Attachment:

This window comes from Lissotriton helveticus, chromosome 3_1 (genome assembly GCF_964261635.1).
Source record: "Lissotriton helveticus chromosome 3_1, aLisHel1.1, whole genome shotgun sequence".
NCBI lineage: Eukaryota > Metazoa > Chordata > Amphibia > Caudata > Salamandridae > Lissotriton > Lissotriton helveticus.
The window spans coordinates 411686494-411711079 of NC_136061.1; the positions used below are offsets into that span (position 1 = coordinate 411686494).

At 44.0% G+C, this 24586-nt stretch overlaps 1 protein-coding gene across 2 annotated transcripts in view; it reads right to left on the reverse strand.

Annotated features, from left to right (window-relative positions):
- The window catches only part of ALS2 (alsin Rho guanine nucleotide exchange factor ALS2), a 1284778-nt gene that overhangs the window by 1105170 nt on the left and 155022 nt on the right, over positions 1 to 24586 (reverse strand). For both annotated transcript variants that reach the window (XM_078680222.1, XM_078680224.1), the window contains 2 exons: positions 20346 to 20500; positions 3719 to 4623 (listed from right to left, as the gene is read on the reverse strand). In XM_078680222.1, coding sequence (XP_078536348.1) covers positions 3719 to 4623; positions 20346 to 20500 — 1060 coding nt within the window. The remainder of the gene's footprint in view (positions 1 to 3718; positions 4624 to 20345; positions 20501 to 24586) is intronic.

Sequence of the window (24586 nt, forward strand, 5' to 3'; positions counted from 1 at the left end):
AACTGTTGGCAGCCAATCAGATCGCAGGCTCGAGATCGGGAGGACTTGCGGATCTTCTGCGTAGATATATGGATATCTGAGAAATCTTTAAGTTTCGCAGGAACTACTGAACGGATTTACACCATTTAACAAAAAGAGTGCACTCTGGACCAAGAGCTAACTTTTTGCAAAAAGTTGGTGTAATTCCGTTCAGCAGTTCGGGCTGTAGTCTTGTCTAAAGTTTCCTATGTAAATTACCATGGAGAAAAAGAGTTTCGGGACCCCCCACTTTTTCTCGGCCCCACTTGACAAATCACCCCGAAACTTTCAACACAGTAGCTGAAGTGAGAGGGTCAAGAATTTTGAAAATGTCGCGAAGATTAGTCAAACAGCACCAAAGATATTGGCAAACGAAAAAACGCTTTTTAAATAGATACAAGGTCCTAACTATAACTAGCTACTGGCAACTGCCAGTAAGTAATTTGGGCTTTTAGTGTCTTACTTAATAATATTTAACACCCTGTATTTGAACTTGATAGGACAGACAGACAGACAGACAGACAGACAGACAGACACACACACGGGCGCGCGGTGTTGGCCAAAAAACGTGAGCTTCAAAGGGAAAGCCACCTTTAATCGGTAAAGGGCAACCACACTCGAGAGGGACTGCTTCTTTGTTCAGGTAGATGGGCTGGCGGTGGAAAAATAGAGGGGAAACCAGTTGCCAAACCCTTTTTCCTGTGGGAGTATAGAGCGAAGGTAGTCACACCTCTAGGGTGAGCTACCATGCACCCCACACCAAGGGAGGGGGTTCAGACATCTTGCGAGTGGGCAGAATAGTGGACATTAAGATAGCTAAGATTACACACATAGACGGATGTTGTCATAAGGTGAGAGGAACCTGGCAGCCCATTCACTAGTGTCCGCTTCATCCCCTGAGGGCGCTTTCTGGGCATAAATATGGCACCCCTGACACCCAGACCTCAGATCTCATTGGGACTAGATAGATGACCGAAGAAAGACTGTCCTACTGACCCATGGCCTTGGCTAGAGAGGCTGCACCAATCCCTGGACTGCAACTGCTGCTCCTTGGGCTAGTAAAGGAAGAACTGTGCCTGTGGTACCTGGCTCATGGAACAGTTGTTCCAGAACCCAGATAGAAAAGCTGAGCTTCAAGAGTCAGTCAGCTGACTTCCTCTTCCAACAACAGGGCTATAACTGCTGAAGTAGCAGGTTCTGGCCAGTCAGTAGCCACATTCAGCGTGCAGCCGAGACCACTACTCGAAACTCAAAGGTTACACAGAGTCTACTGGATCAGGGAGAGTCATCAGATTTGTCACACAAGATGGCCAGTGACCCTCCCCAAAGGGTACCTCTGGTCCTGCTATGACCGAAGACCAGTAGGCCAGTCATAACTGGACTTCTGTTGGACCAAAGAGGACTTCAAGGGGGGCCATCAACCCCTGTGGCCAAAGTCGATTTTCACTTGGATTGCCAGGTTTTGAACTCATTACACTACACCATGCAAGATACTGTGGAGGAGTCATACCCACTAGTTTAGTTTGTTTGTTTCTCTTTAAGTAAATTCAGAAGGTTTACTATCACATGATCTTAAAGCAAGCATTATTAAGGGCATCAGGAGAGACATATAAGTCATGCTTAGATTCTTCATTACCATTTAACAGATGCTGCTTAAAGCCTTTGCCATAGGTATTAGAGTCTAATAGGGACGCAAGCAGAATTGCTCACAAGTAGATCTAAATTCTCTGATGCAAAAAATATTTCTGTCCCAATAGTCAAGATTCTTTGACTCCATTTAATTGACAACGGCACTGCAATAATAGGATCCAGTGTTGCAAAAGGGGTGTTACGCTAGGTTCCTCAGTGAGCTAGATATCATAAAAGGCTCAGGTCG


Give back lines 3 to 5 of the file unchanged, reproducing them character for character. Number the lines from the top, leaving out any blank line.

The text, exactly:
NCBI lineage: Eukaryota > Metazoa > Chordata > Amphibia > Caudata > Salamandridae > Lissotriton > Lissotriton helveticus.
The window spans coordinates 411686494-411711079 of NC_136061.1; the positions used below are offsets into that span (position 1 = coordinate 411686494).

At 44.0% G+C, this 24586-nt stretch overlaps 1 protein-coding gene across 2 annotated transcripts in view; it reads right to left on the reverse strand.